Putting an ICC investigation on IS

Like Fatou Bensouda speaking in Kampala
Monday, April 13, 2015 - 12:41

By Niklas Jakobsson

When an email from the International Criminal Court landed in my mailbox containing the names “Bensouda” and “ISIS”, I almost jumped out of my chair. The topic of ISIS and the ICC has been plastered over the news for months, with organisations, countries, experts and lawyers calling for the Court to take action.

But in walked the old ICC regular, anti-climax. ICC chief prosecutor Fatou Bensouda made a statement in which she condemned the heinous crimes of ISIS, discussed jurisdiction and eventually concluded that her office – at this point in time – will not be opening a preliminary examination.

Bensouda’s statement in itself was an odd one – it’s rare that statements are made regarding the non-opening of a preliminary examination. But the subtext of her statement seems to be quite clear.

Making it more explicit in a post for Justice in Conflict, Barrie Sander further discussed what Bensouda’s statement might actually be all about.

“Although unprecedented in form, the statement marks the latest in a series of pronouncements by Bensouda that have demonstrated her willingness to use the symbolic power of her office to distribute responsibility and, at times, stigma to States and the Security Council for political limits that have impeded the work of the ICC.”.

Whether Bensouda’s statement was a use of symbolic power, the issue of why the Office of the Prosecutor will not open a preliminary examination was also widely discussed.

So one might say that Bensouda threw down the gauntlet and made it clear that the UN Security Council needs to take action and refer the situation to the ICC. But what is the likelihood of that happening? In an article for Slate, Joshua Keating took a look at the odds of a referral being pushed through the UNSC.

But such a referral will be tricky. For one thing, it requires the support of the permanent council members, including Russia and China, who, while not fans of ISIS, are also not fans of violating national sovereignty in the name of human rights. (Except when they are.)

Kevin Jon Heller, quoted in the same piece, believes a UNSC referral is something that shouldn’t happen.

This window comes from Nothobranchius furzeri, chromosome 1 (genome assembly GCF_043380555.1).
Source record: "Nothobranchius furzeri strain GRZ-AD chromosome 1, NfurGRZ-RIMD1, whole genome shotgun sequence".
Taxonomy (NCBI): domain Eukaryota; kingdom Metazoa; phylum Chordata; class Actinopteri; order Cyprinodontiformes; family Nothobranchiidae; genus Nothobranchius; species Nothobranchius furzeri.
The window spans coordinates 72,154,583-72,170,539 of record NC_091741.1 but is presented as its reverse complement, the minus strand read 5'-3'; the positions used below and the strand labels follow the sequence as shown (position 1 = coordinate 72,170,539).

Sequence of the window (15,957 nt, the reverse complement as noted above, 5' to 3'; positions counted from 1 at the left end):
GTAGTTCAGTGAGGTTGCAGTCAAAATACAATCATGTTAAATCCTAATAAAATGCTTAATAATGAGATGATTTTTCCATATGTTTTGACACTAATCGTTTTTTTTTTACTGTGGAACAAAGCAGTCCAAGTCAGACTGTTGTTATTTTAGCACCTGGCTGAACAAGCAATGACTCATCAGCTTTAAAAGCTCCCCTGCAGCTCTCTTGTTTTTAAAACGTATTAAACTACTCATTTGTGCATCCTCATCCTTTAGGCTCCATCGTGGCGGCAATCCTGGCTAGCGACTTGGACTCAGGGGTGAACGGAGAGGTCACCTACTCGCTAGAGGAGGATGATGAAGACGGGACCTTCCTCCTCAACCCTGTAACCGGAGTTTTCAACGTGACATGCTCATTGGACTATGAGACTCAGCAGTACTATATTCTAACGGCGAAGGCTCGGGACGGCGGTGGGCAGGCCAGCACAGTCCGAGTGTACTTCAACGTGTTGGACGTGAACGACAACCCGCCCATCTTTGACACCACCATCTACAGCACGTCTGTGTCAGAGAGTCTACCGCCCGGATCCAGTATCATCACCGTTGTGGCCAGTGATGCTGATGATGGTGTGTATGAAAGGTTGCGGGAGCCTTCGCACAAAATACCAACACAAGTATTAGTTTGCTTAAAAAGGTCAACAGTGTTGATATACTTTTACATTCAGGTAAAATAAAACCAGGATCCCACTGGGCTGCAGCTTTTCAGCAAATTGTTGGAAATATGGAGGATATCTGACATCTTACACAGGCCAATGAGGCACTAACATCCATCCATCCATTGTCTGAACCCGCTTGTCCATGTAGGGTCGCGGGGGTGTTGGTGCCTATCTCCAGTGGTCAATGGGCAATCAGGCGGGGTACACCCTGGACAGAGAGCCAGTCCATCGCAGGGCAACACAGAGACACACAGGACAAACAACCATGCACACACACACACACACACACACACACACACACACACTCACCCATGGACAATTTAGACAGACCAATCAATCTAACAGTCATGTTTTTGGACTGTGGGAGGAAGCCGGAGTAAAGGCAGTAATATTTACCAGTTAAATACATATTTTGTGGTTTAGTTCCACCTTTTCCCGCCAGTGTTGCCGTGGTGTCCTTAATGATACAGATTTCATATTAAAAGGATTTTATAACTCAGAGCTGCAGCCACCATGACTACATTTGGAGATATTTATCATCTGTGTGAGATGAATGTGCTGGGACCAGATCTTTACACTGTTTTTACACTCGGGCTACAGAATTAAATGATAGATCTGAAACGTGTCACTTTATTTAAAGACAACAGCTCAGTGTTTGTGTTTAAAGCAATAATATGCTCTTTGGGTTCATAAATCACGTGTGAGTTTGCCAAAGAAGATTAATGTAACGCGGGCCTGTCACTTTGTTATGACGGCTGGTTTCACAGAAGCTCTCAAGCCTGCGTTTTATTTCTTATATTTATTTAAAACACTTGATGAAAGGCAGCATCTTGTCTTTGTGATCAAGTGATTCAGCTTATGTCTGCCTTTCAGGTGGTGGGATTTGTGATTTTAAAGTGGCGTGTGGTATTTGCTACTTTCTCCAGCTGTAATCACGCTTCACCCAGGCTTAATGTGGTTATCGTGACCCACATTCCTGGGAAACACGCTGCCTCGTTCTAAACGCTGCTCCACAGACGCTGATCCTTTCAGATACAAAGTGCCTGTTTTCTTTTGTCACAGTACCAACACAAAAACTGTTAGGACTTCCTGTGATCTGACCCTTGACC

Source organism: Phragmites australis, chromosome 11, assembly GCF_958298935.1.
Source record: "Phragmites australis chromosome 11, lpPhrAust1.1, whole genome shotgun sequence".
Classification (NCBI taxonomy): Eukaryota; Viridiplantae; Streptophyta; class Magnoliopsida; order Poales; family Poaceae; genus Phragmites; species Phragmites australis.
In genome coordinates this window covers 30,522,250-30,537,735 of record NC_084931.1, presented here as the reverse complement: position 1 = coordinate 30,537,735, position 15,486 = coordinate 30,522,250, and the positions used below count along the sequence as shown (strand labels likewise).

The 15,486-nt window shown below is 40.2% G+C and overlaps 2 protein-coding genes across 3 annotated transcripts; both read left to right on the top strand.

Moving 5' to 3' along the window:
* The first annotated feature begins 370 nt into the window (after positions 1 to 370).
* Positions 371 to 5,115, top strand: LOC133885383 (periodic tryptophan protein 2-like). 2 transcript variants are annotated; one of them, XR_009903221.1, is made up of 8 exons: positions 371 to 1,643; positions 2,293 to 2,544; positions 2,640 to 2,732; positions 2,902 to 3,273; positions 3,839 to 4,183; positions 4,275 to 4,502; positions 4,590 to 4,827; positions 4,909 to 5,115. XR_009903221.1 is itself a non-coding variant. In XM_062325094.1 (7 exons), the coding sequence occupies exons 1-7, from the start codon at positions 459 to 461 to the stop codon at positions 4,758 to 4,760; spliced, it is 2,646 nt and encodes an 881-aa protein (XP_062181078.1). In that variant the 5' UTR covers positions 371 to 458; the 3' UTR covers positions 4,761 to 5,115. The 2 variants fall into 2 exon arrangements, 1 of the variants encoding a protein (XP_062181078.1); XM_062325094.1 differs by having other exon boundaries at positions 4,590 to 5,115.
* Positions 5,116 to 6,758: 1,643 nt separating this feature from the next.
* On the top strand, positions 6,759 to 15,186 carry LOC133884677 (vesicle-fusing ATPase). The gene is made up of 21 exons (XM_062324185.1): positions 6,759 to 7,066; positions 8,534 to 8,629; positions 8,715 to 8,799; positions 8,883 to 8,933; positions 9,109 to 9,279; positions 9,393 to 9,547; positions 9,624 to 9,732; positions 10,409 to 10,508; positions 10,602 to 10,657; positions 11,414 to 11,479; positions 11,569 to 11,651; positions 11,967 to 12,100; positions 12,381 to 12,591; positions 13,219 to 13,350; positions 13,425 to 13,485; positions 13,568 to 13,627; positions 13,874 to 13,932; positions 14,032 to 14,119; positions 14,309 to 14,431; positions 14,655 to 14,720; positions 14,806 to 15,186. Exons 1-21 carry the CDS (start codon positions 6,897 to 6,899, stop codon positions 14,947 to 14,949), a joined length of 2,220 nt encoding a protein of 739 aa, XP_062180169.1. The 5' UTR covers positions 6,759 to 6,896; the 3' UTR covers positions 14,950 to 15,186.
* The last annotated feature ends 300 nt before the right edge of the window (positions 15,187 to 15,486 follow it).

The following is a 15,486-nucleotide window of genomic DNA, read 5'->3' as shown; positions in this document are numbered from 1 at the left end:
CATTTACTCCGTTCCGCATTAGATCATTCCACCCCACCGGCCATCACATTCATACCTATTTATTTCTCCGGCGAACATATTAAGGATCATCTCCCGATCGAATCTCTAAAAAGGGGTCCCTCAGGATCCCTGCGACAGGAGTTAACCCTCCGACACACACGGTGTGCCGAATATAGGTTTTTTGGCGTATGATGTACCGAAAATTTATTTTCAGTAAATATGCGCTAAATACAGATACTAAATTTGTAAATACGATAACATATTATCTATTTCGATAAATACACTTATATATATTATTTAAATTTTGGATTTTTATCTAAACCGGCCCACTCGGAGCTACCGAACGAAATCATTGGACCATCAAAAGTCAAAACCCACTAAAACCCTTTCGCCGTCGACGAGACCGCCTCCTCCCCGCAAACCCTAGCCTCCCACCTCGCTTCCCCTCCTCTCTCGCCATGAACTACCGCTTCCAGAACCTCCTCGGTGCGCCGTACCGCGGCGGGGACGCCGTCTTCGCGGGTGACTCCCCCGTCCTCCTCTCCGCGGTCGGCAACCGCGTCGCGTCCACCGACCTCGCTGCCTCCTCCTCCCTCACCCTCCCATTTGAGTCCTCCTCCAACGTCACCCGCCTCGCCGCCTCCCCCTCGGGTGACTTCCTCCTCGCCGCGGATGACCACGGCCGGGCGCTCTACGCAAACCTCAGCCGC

“The Security Council can’t just say that the Court has jurisdiction over crimes by ISIS and nobody else. The Rome Statute is designed to prevent one-sided referrals.” 

While the OTP has made it clear where it stands on the crimes of ISIS, it doesn’t bring anyone closer to an end to the atrocities. Future preliminary examinations, a UNSC referral or national proceedings will only be possible when the crimes themselves are stopped.

So…

  • What effect will Bensouda’s statement have on prosecuting ISIS crimes?
  • Will the UNSC ever refer the situation to the ICC?
  • To what extent should national legal systems take the lead in prosecuting these crimes?

Lead image: Fatou Bensouda speaking in Kampala (Photo: Isaac Kasamni/AFP)

The Weekly Hubble features the most popular or controversial international justice story of the past week and reactions on social media to the news. 

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Niklas Jakobsson
Niklas Jakobsson

I'll gladly engage in the discussion and appreciate all points-of-view. These are two very clear statements that I've made in comments one and two relating to you saying I'm making a 'legally unfounded' statement: "I am speculating and providing my own opinion" "This is not something I'm trying to pawn off as "definite legal statement"". Again, I've also made it clear that I'm not attempting to justify this from a legal and academic standpoint. So in that sense your criticism is not criticism, rather an observation of what I'm doing. And nowhere in my comments, nor in the article, have I claimed to make legal statements. So again, I'm not attempting to justify the statement from a legal or academic point of view (because I personally believe that the ICC cannot be viewed only through that lense), rather attempting to discuss the broader issues that the ICC faces (in my opinion).

Wednesday, April 15, 2015 - 12:39
Anonymous
Academic

Thank you for trying to engage in the discussion. However, you are complicating it, and not addressing the substance. Once again, this is the core issue of the argument! Your 'legally unfounded' statement "a UNSC referral or national proceedings will only be possible when the crimes themselves are stopped." You have failed legally and academically to defend it, and you have created your 'own' rules of procedure. My point is, that such groundless statements help to creat fallacies amongst unqualified readers.

Wednesday, April 15, 2015 - 11:30
Niklas Jakobsson
Niklas Jakobsson